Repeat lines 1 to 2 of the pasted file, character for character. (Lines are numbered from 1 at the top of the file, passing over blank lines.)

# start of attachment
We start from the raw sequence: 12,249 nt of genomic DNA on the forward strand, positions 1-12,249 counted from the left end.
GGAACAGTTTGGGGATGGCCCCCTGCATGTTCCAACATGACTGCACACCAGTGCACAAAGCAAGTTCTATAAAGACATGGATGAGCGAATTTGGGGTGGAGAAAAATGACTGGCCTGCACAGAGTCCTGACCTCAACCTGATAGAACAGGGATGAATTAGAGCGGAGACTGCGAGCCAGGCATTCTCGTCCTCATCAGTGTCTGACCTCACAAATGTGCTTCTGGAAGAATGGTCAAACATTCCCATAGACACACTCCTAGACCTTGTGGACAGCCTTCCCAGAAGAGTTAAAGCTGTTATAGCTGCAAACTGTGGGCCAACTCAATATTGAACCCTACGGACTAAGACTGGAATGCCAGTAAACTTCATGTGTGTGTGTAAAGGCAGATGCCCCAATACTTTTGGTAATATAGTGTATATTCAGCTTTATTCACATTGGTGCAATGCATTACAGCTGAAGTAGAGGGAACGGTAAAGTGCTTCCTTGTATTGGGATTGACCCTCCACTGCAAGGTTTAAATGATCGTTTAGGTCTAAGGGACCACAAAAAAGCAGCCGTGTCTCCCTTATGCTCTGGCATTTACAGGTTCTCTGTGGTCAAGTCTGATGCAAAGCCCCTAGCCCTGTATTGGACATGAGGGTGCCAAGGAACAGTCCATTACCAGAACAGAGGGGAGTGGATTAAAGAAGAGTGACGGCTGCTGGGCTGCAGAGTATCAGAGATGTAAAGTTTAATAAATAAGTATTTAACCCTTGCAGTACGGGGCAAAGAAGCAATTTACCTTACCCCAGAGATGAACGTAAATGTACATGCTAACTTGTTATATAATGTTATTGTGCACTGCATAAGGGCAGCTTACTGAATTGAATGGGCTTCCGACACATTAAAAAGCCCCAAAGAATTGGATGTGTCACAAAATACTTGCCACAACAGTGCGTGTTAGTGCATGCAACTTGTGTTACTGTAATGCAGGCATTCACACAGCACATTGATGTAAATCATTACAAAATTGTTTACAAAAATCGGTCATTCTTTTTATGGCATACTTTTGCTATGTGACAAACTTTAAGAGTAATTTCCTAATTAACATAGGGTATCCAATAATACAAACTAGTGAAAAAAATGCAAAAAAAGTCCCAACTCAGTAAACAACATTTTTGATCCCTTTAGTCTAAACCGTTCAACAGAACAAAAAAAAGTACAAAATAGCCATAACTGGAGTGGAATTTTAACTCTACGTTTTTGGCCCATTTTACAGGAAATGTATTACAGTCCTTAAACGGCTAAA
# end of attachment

We start from the raw sequence: 12,249 nt of genomic DNA on the forward strand, positions 1-12,249 counted from the left end.
GGAACAGTTTGGGGATGGCCCCCTGCATGTTCCAACATGACTGCACACCAGTGCACAAAGCAAGTTCTATAAAGACATGGATGAGCGAATTTGGGGTGGAGAAAAATGACTGGCCTGCACAGAGTCCTGACCTCAACCTGATAGAACAGGGATGAATTAGAGCGGAGACTGCGAGCCAGGCATTCTCGTCCTCATCAGTGTCTGACCTCACAAATGTGCTTCTGGAAGAATGGTCAAACATTCCCATAGACACACTCCTAGACCTTGTGGACAGCCTTCCCAGAAGAGTTAAAGCTGTTATAGCTGCAAACTGTGGGCCAACTCAATATTGAACCCTACGGACTAAGACTGGAATGCCAGTAAACTTCATGTGTGTGTGTAAAGGCAGATGCCCCAATACTTTTGGTAATATAGTGTATATTCAGCTTTATTCACATTGGTGCAATGCATTACAGCTGAAGTAGAGGGAACGGTAAAGTGCTTCCTTGTATTGGGATTGACCCTCCACTGCAAGGTTTAAATGATCGTTTAGGTCTAAGGGACCACAAAAAAGCAGCCGTGTCTCCCTTATGCTCTGGCATTTACAGGTTCTCTGTGGTCAAGTCTGATGCAAAGCCCCTAGCCCTGTATTGGACATGAGGGTGCCAAGGAACAGTCCATTACCAGAACAGAGGGGAGTGGATTAAAGAAGAGTGACGGCTGCTGGGCTGCAGAGTATCAGAGATGTAAAGTTTAATAAATAAGTATTTAACCCTTGCAGTACGGGGCAAAGAAGCAATTTACCTTACCCCAGAGATGAACGTAAATGTACATGCTAACTTGTTATATAATGTTATTGTGCACTGCATAAGGGCAGCTTACTGAATTGAATGGGCTTCCGACACATTAAAAAGCCCCAAAGAATTGGATGTGTCACAAAATACTTGCCACAACAGTGCGTGTTAGTGCATGCAACTTGTGTTACTGTAATGCAGGCATTCACACAGCACATTGATGTAAATCATTACAAAATTGTTTACAAAAATCGGTCATTCTTTTTATGGCATACTTTTGCTATGTGACAAACTTTAAGAGTAATTTCCTAATTAACATAGGGTATCCAATAATACAAACTAGTGAAAAAAATGCAAAAAAAGTCCCAACTCAGTAAACAACATTTTTGATCCCTTTAGTCTAAACCGTTCAACAGAACAAAAAAAAGTACAAAATAGCCATAACTGGAGTGGAATTTTAACTCTACGTTTTTGGCCCATTTTACAGGAAATGTATTACAGTCCTTAAACGGCTAAA